Chasing Happiness: Maurice Maeterlinck, The Blue Bird and England
The Museum has recently had the good fortune to acquire, with the support of The Art Fund and the MLA/V&A Purchase Grant Fund, seven magnificent set designs for Maurice Maeterlinck’s so-called ‘fairy’ play, The Blue Bird, along with a watercolour study for the original poster.
All but one of the designs were painted by Frederick Cayley Robinson (1862-1927), one of the most intriguing and enigmatic British artists of the early twentieth century, the remaining design is by Sidney Sime (1867-1941), best remembered as an illustrator of fantasy literature.
The play enjoyed phenomenal success when first staged at the Haymarket Theatre in London in 1909. Maeterlinck himself later said that the designs ‘interpreted the story from within.’ Its cultural influence in the longer term was profound, reinforcing an associative link with happiness and the blue bird, that has led its being adopted as a name, or a symbol, for everything from face cream and biscuits, to racing cars, jewellery, speed boats and football strips!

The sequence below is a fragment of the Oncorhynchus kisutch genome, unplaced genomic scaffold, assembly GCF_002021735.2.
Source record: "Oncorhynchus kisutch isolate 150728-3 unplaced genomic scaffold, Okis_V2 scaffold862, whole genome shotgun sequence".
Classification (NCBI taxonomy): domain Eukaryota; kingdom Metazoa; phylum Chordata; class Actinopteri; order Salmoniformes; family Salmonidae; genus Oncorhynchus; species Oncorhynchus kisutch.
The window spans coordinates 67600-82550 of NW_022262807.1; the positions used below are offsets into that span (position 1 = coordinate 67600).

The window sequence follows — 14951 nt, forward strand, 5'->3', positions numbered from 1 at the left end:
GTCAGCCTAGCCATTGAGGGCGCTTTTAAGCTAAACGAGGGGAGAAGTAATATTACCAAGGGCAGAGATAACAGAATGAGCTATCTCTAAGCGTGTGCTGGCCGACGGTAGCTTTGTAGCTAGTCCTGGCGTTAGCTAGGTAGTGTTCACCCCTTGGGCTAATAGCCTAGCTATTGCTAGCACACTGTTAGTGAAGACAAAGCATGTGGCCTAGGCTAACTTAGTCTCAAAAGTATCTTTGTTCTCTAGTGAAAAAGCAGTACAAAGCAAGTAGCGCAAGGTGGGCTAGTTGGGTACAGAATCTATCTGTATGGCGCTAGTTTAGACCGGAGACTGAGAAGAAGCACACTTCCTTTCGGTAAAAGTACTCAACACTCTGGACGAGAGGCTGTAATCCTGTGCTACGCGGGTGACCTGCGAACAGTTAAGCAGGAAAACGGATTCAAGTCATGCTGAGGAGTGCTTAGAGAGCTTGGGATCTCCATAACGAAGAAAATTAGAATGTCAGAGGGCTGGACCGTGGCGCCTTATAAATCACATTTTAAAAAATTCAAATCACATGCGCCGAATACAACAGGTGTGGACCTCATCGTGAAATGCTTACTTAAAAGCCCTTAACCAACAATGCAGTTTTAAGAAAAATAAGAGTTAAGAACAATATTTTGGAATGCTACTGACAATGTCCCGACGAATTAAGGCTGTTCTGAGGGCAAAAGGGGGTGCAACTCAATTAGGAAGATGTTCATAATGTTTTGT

Intended to complement the exhibition Literary Circles, this display celebrates the acquisition of these rare surviving designs and sets them in the context both of Maeterlinck’s symbolism and stage design in Edwardian England.
Tue 3 October 2006 to Sun 7 January 2007
Shiba Gallery (Gallery 14)